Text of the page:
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Virginia Beach (VA) police chase ends with driver’s death


Another high-speed police chase in the Hampton Roads of Virginia (VA) has ended tragically – with the death Saturday of Reginald M. Butler of Virginia Beach.

Saturday’s chase was one of a number of recent chases. In September, my colleague Jim Lewis wrote about a lengthy chase that went from Virginia Beach to Norfolk and back to the Beach.

And in July, my colleague Randy Appleton wrote about a high-speed chase that started in Chesapeake and ended in Newport News.

The chase started when Virginia Beach police tried to pull Butler over near the intersection of Lynnhaven Parkway and Princess Anne Road shortly before 2 a.m., WAVY-TV reported.

A police officer wanted to stop Butler for speeding, WVEC-TV reported, but Butler would not pull over.

Instead, authorities said, Butler led police on a three-mile chase at speeds as high as 100 miles an hour.

Butler led police west on Lynnhaven – passing within a block of his own home in the process – but lost control of his car shortly after he crossed Indian River Road and went off the road to the right, The Virginian-Pilot reported.

Butler overcorrected, went off the road to the left, rolled over and crashed into the home at 1701 Chilhowie Circle, on the corner of Chilhowie and Lynnhaven.

Butler was thrown from his car and was pronounced dead at the scene. He lived in the 1600 block of Handcross Way, The Pilot reported.

While I support police efforts to keep the roads safe, I hope officers use common sense when engaging in these high-speed chases.

About the Editors: Shapiro, Cooper, Lewis & Appleton personal injury law firm (VA-NC law offices ) edits the injury law blogs Virginia Beach Injuryboard, Norfolk Injuryboard, and Northeast North Carolina Injuryboard as a pro bono service to consumers.

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  1. Grape Ape says:
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    High speed chases over traffic violations, or similar minor crimes, that end in the driver being killed in a wreck (or a hail of bullets) is
    unnecessary. These cops know who they are chasing, and could follow from a safe distance using “tailng” methods used by the FBI, DEA, and many other agencies. A safe arrest can be made after the driver feels safe enough to stop and get out of the vehicle. Besides, most of the beach cops are really lousy drivers at best, and should never engage in high speed chases.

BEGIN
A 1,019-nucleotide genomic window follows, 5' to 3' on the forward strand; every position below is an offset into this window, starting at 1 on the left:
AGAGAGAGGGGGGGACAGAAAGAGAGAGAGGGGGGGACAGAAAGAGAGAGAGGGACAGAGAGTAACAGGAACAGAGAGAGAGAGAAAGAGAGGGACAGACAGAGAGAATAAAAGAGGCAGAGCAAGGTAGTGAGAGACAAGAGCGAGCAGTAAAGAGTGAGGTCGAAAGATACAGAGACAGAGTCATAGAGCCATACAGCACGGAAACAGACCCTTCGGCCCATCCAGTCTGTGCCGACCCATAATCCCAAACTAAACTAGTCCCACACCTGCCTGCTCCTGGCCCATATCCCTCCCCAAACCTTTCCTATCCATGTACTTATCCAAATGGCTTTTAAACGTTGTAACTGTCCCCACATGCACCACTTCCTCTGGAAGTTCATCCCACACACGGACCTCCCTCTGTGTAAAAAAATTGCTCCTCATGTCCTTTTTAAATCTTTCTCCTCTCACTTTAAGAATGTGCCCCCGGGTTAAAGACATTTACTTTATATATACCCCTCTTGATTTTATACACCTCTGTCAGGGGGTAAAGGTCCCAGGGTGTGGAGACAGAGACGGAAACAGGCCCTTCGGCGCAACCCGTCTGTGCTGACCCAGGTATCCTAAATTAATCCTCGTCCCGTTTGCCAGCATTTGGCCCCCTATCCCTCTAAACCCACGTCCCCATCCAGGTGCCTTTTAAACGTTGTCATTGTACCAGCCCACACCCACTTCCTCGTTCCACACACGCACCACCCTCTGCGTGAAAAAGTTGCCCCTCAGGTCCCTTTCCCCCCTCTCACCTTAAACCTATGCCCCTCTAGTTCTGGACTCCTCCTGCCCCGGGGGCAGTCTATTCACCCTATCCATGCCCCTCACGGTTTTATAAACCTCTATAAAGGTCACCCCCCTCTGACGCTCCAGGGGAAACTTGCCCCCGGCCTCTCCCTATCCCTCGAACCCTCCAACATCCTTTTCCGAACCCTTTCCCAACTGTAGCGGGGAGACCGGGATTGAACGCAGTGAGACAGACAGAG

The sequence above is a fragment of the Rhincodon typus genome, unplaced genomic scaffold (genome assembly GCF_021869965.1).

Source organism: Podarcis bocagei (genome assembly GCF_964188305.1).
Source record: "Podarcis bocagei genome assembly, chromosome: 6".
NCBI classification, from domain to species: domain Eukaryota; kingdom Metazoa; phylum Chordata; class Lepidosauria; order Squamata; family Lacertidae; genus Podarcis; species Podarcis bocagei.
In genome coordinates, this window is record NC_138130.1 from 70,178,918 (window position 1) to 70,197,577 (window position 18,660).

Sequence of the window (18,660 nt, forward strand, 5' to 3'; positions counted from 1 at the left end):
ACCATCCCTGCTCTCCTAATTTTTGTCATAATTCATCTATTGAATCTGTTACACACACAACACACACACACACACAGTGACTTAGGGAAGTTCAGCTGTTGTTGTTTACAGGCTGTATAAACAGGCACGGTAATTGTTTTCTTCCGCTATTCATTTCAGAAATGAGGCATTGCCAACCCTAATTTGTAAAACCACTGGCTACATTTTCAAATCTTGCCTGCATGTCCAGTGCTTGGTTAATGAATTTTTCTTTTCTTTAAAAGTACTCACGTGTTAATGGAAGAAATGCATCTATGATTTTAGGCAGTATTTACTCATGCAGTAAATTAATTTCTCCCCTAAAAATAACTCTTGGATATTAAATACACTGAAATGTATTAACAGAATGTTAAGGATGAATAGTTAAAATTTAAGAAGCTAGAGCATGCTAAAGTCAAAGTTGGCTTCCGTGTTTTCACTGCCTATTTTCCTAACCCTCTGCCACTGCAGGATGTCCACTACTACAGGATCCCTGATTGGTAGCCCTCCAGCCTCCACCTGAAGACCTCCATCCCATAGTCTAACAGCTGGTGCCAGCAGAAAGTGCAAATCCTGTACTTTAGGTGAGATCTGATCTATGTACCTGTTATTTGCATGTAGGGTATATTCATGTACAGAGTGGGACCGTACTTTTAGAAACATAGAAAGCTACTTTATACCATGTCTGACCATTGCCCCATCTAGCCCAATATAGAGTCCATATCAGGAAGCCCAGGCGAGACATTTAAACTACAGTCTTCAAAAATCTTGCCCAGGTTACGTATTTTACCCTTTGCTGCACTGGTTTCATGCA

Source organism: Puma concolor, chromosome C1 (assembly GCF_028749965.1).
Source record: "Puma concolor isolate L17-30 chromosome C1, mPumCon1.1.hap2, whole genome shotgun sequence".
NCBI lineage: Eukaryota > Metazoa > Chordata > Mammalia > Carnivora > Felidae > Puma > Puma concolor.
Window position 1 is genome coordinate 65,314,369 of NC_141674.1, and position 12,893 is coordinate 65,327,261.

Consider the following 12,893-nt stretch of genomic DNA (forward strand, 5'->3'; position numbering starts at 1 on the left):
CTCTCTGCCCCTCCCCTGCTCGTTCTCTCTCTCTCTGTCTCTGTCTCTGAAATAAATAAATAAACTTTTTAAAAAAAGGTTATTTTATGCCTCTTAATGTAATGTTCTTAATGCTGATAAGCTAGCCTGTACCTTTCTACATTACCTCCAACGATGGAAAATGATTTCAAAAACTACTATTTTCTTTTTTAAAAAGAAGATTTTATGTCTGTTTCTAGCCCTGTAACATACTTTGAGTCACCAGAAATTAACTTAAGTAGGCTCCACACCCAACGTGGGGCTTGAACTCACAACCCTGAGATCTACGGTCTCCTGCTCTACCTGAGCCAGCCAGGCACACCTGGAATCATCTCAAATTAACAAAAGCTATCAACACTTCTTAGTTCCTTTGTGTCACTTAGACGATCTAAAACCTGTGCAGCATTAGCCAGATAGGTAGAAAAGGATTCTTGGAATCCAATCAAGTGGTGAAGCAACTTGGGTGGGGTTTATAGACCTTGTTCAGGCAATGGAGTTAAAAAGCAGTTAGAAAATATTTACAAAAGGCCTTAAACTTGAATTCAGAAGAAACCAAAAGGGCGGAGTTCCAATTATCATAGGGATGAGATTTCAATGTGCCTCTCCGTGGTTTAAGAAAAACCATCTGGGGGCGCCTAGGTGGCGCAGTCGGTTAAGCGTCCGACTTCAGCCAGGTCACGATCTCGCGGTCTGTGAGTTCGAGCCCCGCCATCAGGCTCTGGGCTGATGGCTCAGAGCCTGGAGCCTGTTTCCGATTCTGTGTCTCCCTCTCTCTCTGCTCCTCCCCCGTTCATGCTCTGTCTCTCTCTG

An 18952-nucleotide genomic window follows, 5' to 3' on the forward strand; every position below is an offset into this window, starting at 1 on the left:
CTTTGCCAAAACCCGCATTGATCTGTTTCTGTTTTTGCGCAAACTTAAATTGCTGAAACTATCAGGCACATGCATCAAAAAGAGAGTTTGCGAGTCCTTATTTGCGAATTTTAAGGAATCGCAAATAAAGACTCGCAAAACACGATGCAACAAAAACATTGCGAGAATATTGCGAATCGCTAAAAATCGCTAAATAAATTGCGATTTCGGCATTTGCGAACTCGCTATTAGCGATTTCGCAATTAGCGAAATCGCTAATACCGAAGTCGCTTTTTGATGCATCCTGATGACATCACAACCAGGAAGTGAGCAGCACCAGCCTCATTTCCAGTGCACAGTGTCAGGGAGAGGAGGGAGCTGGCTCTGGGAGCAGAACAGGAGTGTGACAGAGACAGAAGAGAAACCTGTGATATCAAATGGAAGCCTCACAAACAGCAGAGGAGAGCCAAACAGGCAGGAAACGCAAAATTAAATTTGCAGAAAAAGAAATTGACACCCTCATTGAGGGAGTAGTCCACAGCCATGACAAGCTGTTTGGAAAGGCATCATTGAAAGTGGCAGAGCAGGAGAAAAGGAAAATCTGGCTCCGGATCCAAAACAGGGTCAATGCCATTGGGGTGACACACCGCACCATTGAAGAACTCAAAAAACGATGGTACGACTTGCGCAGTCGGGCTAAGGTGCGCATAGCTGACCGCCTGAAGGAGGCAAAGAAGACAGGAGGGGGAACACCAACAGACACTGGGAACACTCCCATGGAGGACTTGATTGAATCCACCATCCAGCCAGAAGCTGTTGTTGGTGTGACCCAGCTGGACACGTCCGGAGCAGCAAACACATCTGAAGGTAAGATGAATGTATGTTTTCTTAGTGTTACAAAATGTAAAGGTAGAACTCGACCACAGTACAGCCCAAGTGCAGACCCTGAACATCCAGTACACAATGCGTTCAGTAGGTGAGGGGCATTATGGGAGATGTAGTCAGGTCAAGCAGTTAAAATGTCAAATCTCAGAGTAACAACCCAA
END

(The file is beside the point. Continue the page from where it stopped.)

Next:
2. How says:
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    I understand the “police bad” angle, but if Mr Butler went through a stationary radar at 100mph and an officer has to catch up to him and does so successfully within 3 miles how long was the actual “chase”?

    Most likely what you are looking at is a guy driving recklessly and crashing recklessly to avoid responsibility and an attorney opining about something she probably shouldn’t.

  3. How says:
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    2.6 miles from Home Depot at PA/Lynnhaven Parkway..100 MPH..Less than a minute and a half of TOTAL “pursuit” and the majority of that was most likely the officer ACCELERATING TO REACH the vehicle..

  4. Grape Ape says:
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    This does NOT appear to be a high speed chase. I agree, this looks like an attempted pursuit that ended before it really even started. Too bad the idiot had to die (regardless of the reasons).

    But… I still believe that most of the beach cops are really lousy drivers at best, and should never engage in high speed chases.

  5. Lumpkin says:
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    I guess if you were not there and do not have the entire story than you should really keep your comments to yourself. Your opinions are at best juvenile. Maybe it would be a good idea if you are being pulled over you should act like an adult and take responsibility instead of drinking, speeding and not wearing your seatbelt. Oh and Grape Ape, if the beach officers are such lousy drivers why didn’t the officer crash??? I guess they are better than you think,,,,idiot!

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